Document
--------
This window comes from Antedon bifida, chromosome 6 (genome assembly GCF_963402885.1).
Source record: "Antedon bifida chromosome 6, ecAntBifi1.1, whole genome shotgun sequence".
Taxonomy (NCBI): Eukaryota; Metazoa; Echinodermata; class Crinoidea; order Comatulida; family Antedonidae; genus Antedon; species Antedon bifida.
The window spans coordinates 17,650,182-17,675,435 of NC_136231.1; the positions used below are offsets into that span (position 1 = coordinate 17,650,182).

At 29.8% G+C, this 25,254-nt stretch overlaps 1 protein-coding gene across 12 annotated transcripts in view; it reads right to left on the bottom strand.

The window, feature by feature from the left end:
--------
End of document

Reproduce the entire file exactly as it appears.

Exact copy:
This window comes from Antedon bifida, chromosome 6 (genome assembly GCF_963402885.1).
Source record: "Antedon bifida chromosome 6, ecAntBifi1.1, whole genome shotgun sequence".
Taxonomy (NCBI): Eukaryota; Metazoa; Echinodermata; class Crinoidea; order Comatulida; family Antedonidae; genus Antedon; species Antedon bifida.
The window spans coordinates 17,650,182-17,675,435 of NC_136231.1; the positions used below are offsets into that span (position 1 = coordinate 17,650,182).

At 29.8% G+C, this 25,254-nt stretch overlaps 1 protein-coding gene across 12 annotated transcripts in view; it reads right to left on the bottom strand.

The window, feature by feature from the left end: